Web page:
At halftime, while his teammates on the Anahuac High School football team traipsed into the locker room, one student wound back to the other side of the field.
There, still dressed in his football uniform, he applied a touch of makeup and then prepped for the high kicks and splits he was about to perform with the drill team.
Austin Hodges is the only male member on the school’s drill team “which also made me the only gay guy on the team,” he writes.
In an article for Outsports, Hodges writes of his experiences as both a kick-ass football player and a highly dexterous drill team addition:
I could feel the crowed turn their heads as we marched to the sounds of our captain’s whistle. The fans seemed a bit in awe and had no idea what to think seeing a guy out there doing drills. As we got in our formation and waited for the music to start, I was very nervous, but once the music started we got to dancing and my nerves went away. It was an amazing moment.
I would have to say that the best faces to watch were those of the other teams and their parents because they all just realized “the gay kid who wears makeup and does the splits” was kicking their butts on the field — I played both offensive and defensive line — and was going to do it again when halftime was over.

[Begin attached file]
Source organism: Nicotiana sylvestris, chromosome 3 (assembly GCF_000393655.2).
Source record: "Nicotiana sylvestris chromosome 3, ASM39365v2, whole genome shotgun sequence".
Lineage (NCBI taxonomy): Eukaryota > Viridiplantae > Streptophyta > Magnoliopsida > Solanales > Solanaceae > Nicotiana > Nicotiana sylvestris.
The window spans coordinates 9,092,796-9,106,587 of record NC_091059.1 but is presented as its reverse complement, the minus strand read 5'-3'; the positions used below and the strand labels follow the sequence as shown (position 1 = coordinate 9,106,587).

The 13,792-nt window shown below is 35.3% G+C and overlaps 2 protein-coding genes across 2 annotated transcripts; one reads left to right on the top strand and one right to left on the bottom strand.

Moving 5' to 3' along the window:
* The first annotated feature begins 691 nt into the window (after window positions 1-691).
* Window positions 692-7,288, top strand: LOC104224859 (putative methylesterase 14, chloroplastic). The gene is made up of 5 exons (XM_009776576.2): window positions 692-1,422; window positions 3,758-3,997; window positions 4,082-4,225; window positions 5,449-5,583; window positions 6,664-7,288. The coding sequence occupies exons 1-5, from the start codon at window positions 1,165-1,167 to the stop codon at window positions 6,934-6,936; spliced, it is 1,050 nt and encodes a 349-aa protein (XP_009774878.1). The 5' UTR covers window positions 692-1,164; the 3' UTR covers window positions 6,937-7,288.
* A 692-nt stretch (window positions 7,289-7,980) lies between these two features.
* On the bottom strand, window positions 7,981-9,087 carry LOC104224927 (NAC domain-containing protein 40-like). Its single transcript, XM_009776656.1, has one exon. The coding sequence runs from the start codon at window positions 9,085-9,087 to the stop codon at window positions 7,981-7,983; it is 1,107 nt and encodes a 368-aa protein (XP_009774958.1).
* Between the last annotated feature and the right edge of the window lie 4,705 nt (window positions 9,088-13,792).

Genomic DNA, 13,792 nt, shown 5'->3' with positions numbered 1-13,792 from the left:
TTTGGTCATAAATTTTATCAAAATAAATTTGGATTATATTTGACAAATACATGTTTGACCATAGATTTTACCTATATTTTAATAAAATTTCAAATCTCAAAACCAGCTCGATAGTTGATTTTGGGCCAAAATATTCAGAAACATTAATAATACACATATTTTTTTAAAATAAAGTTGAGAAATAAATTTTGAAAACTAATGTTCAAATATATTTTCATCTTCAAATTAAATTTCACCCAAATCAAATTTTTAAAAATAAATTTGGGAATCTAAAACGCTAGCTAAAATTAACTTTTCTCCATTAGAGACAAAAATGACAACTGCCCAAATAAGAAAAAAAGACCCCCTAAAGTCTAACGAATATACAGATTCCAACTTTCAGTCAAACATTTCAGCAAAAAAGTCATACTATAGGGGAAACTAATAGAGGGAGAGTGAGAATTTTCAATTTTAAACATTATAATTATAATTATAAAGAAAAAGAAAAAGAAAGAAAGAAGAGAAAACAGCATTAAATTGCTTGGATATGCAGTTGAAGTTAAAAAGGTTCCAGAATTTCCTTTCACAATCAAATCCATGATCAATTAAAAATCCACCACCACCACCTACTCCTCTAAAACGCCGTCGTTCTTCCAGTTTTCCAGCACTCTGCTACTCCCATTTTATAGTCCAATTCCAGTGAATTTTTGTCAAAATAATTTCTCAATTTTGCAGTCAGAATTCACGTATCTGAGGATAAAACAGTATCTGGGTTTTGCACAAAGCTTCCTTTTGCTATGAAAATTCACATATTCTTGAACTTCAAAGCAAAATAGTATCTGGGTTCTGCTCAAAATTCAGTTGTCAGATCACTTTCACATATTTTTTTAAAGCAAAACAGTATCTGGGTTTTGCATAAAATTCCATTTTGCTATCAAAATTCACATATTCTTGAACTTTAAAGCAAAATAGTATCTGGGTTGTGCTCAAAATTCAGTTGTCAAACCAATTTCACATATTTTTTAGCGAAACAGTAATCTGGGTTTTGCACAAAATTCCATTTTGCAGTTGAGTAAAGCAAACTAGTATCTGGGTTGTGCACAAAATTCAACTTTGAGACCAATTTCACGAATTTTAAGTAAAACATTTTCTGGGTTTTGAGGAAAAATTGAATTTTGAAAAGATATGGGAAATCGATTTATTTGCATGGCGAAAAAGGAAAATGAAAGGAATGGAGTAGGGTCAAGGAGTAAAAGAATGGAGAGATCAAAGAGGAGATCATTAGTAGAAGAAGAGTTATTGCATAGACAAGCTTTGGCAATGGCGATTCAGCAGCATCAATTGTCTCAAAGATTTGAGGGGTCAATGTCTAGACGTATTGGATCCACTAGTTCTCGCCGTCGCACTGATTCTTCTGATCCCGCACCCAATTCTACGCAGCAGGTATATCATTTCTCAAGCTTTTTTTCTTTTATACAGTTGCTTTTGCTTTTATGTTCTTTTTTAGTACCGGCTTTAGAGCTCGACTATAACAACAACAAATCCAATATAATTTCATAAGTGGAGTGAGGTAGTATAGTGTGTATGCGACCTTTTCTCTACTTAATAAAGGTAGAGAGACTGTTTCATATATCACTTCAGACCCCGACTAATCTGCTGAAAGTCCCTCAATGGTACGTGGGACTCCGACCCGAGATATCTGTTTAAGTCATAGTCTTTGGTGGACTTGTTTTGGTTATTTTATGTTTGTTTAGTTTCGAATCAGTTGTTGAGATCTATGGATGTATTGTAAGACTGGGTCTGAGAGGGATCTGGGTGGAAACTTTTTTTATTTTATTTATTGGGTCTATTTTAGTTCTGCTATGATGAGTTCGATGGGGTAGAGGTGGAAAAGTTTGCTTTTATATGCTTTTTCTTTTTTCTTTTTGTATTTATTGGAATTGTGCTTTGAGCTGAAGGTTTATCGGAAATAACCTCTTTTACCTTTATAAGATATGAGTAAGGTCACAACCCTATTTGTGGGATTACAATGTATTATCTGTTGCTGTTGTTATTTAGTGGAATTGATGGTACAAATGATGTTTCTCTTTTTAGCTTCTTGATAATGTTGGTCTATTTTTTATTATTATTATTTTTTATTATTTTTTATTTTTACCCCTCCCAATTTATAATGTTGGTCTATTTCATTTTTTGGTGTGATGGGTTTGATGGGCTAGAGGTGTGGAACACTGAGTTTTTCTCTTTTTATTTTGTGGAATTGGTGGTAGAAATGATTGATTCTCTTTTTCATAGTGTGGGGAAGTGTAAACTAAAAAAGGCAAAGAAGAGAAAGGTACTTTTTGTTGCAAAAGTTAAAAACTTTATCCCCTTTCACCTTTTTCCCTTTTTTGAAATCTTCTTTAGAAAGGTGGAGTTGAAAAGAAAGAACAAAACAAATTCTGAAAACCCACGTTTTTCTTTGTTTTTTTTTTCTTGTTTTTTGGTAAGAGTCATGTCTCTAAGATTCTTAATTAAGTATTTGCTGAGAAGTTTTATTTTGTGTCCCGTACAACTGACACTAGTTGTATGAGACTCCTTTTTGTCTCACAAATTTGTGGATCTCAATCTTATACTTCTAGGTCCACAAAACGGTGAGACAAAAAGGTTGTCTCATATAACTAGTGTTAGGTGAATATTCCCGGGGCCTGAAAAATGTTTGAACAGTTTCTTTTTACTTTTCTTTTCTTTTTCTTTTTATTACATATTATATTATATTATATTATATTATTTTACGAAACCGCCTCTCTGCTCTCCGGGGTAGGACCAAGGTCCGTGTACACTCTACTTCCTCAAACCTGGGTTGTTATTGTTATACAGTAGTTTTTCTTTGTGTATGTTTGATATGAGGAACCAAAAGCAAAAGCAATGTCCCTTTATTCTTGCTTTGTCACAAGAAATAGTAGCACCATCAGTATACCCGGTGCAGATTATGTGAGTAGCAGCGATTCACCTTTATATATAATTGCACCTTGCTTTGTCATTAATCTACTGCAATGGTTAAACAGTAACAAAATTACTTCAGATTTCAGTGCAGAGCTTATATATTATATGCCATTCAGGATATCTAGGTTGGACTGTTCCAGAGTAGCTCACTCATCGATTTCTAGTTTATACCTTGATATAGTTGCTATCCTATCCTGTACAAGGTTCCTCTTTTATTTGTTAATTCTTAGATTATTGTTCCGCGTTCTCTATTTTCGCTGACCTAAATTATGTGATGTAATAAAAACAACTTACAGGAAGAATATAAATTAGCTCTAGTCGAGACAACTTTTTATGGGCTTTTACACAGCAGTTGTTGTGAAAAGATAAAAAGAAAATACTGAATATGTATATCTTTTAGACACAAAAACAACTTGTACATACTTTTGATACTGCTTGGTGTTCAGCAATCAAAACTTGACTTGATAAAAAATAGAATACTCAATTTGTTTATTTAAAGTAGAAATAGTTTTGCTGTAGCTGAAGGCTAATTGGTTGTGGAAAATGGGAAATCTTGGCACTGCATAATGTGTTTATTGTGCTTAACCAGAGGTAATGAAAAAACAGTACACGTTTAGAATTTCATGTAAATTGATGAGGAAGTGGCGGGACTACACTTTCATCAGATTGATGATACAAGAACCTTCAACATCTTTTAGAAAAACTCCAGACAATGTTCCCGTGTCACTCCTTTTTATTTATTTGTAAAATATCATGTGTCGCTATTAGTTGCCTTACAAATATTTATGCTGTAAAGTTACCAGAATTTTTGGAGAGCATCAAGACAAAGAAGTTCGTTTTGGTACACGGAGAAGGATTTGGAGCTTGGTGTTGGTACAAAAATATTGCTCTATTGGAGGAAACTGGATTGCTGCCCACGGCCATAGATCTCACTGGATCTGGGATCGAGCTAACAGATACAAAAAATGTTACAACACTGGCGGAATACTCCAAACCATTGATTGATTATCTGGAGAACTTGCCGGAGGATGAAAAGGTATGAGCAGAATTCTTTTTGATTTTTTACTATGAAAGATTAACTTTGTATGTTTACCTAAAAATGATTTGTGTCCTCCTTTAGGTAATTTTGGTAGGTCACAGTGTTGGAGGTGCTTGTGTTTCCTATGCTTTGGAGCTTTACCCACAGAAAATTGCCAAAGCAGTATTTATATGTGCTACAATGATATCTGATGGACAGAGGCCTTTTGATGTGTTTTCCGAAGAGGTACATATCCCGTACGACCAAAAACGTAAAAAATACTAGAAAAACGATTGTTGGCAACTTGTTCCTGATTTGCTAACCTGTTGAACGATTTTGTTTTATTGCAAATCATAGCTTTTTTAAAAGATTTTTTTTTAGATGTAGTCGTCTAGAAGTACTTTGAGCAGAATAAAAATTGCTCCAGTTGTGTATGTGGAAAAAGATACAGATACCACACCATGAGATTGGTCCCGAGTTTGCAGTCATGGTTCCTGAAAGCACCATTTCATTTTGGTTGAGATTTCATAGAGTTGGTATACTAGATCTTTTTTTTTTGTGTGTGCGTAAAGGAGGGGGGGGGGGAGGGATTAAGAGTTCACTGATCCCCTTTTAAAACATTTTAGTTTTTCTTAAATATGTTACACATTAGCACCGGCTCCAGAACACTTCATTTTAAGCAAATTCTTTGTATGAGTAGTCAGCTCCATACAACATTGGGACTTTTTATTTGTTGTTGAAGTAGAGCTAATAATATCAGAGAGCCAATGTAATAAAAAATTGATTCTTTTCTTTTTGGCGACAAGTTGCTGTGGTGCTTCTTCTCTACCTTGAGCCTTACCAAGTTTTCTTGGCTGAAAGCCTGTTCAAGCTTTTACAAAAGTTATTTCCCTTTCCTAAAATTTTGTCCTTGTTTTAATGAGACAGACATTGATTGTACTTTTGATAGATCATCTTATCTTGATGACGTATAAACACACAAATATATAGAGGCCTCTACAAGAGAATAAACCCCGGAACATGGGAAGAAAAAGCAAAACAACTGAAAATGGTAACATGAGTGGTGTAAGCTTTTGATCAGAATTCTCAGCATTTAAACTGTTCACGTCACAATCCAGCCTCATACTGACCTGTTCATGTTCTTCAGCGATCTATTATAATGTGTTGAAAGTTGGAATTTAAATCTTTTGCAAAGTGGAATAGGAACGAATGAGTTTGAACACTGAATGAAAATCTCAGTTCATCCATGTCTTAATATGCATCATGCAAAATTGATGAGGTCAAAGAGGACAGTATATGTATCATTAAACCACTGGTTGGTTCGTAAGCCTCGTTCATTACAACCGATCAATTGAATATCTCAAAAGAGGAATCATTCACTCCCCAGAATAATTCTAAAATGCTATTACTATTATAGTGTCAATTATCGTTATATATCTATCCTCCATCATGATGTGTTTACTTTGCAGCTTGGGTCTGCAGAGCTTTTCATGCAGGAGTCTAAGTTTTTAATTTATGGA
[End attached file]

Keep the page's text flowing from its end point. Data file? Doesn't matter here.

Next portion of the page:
Somewhat surprisingly considering the machismo inherently infused in football culture, his male teammates and teachers have never had a problem with the fact that he’s a member of the drill team.
“I was always welcomed back to the game with support and applause from my teammates and coaches when halftime was over,” he writes.
He hopes his double-duty opened some minds about gender roles and homosexuality:
I was able to show that not only can gay men play sports but that they can also have, for lack of a better word, a “flamboyant” side as well and that it was OK that straight men and gay men can have both sides, that it was OK to be different.
The excellent first-person piece, which really deserves to be viewed in its entirely, can be read here.